It’s often said that if you want to gain some perspective on how a person lives his or her life, you should take a walk in their “shoes.” And though I’ve probably heard this saying too many times to count, only recently do I appreciate its lesson in empathy, particularly when trying to fathom the plight of living with dementia.
I came close to that feeling this past week at LeadingAge’s Annual Conference & Expo in Nashville with the Virtual Dementia Tour (VDT), a program carried out by a not-for-profit organization called Second Wind Dreams. Essentially, the VDT simulates what it feels like to have dementia, recreating similar sensations experienced by those with cognitive impairments. The intent is to provide caregivers an inside window to better assist them in understanding the behaviors and needs of their patients, family members or loved ones.
I personally haven’t had much firsthand experience with dementia, so when I was asked if I wanted to take the Virtual Dementia Tour while wandering the expo floor, I agreed, if only to catch a glimpse.
The tour’s about to begin
A staffer sat me down in a chair, asked me to sign a form that resembled a waiver and prompted me to fill out a short questionnaire that asked if I currently felt capable of carrying out simple tasks, whether I felt relaxed, if I think people with dementia get the care they need, and if any of the following characteristics applied to me in the last 10 minutes: pacing, negative thoughts, talking to self, following others, searching for items and difficulty understanding directions.
Being in Nashville less than 24 hours and trying to navigate a conference venue big enough to be the Tennessee Titans’ second home—not to mention lugging around a messenger bag stuffed with my laptop, various chargers (phone, computer), a personal journal and a plethora of vendor swag—I circled every which one of those characteristics.
Once all the paperwork was complete, the aforementioned staffer then handed me a pair of clear plastic insoles to place inside my shoes “to create a feeling of discomfort” when walking, she said. After placing them inside my shoes, I immediately understood what she meant. Not painful by any means, but with each step I could feel little pegs poking my heels making it discomforting to walk.
A pair of crinkly saran gloves came next, and on top of those a pair of thick gardening gloves. Doubling up on the hand gear would simulate the affect of arthritis, I was told, which many seniors live with on top of having dementia.
Now it was time for the head gear—a pair of seemingly natural sunglasses, only instead of blocking out the sun, they blocked out much of their wearer’s peripheral vision to create blurred, tunnel-like eyesight. Vision severely impaired, the staffer placed the final garb on my head: a pair of noise-canceling headphones that added another element of disorientation to the senses. The pre-recorded track of static noise, murmurings of unintelligible conversations and the occasional hair-raising door slam or passing ambulance siren would supplement the utter confusion and disarray I’d feel soon enough.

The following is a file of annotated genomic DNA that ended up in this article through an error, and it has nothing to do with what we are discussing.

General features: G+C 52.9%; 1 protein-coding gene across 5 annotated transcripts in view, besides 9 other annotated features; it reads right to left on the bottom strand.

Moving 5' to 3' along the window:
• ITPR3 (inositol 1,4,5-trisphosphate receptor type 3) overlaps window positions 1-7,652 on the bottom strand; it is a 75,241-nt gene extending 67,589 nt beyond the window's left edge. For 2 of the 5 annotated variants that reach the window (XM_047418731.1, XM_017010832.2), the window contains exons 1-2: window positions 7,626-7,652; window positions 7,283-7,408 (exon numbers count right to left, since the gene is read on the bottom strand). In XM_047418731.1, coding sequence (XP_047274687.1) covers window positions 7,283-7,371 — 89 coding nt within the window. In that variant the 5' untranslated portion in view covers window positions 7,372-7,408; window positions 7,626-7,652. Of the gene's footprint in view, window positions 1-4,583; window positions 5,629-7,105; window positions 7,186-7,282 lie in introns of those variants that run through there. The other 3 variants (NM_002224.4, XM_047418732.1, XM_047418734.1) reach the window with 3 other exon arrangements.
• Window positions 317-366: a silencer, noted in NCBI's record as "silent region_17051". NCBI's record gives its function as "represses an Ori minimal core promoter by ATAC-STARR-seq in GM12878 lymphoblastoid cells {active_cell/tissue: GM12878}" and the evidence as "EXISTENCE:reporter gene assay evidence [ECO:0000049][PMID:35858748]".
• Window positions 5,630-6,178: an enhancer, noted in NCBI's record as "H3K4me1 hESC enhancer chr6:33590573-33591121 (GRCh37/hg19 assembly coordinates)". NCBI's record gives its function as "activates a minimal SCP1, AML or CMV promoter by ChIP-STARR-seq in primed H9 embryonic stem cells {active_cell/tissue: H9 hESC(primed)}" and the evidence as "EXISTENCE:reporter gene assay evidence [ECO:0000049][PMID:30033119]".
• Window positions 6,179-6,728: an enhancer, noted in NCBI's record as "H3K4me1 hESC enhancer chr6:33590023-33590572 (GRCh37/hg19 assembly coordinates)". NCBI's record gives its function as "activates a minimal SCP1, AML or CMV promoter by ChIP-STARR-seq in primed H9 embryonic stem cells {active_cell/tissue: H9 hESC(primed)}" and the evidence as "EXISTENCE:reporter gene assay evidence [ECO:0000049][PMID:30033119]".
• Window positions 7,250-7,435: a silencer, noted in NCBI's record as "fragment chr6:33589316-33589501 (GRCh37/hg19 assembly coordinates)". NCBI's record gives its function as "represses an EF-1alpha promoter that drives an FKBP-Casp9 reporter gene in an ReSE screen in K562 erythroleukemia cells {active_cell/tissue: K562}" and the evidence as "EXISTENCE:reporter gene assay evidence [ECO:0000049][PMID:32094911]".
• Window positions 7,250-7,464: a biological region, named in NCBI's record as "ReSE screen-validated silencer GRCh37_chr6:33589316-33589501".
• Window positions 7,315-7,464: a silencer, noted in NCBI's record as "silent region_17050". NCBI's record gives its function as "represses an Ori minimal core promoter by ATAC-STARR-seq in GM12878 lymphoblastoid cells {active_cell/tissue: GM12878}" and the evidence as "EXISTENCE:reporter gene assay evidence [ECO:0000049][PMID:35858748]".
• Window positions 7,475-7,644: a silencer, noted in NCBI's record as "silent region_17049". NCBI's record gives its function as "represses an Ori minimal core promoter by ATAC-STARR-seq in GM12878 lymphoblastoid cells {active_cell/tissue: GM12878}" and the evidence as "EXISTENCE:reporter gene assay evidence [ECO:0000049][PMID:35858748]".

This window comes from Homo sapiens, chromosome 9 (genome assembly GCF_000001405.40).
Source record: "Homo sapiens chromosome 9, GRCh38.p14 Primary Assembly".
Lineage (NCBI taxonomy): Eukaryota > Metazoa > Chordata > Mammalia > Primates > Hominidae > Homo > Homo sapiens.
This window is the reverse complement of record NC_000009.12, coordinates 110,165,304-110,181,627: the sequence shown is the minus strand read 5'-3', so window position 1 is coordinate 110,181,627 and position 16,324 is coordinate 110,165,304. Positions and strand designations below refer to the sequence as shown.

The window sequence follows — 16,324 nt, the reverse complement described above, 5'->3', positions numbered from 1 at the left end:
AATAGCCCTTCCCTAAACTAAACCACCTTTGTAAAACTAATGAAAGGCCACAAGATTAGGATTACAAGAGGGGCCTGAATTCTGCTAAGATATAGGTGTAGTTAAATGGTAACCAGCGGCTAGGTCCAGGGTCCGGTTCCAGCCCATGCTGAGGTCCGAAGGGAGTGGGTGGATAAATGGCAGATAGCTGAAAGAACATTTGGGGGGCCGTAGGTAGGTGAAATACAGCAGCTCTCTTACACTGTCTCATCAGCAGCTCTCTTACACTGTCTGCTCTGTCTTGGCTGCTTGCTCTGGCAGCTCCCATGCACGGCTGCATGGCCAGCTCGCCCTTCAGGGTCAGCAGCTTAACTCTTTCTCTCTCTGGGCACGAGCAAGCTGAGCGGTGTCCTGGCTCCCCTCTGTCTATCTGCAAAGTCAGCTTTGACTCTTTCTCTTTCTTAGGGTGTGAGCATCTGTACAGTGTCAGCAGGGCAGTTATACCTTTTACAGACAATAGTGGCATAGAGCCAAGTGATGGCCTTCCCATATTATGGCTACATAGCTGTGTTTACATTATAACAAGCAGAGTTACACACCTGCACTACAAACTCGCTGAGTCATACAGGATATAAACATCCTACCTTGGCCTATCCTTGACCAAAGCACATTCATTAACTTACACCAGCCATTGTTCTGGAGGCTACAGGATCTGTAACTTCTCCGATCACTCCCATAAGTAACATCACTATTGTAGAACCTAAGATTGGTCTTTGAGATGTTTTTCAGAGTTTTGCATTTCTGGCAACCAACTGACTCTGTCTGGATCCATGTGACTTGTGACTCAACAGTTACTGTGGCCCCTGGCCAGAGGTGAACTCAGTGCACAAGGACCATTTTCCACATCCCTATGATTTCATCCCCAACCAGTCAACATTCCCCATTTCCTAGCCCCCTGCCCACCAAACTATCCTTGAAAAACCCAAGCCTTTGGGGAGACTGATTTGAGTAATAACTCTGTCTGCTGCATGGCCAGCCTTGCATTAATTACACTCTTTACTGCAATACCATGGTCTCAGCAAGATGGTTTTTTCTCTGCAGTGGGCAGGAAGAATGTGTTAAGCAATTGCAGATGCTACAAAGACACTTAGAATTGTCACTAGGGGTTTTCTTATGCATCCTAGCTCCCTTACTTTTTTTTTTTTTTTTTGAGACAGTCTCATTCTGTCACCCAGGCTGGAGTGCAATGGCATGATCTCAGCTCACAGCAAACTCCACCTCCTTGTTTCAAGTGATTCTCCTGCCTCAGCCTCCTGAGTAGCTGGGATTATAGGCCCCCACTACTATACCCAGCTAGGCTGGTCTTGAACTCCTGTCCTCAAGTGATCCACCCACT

Completely decked out like some sort of displaced construction worker, the staffer took my arm and led me back behind a sheer black curtain. The tour was about to begin.
Weird things are happening
“Put on the white sweater. Write a three-sentence letter to your family. Set the table for four…” was all I could hear her telling me through the jumbled noises pumping through the headphones. Three relatively easy tasks, no? That’s what I had initially thought until actually acting upon them and forgetting the rest of the activities I was directed to do before she disappeared behind another curtain.
Sifting through a trunk of clothing was nearly impossible while wearing the eyeglasses, but after ransacking the pile of clothing for what seemed like an unreasonable length of time, I opted for a black sweater. Next task: write the letter.
Though it sounded simple enough, no one had revealed where I might find a pen and some paper in the room. Despite its small size, the area where the tour was being carried out—not much bigger than a 20×20 room—seemed unsettlingly large, however, after some wandering and picking up various blurred objects in hopes of making sense of them through the glasses, I finally found a box full of notepads, pens and envelopes. Trying to discern a notepad from an envelope, I must have looked like some primitive species having seen these objects for the first time.
I heard the staffer’s voice in my head: “write a three-sentence note to your family…” Instead, I scribbled one to my girlfriend as best I could while wearing the dual sets of gloves, the bulkiness and tightening plastic around my fingers making holding a pen a challenge in itself before even trying to write. It read:
Weird things are happening. I may be home late tonight. Don’t wait up.
Once the letter had been written, I pawed around with the gloves trying to fold the paper so that it would fit inside an envelope. Done and done. On to the next one—task three: set the table for four.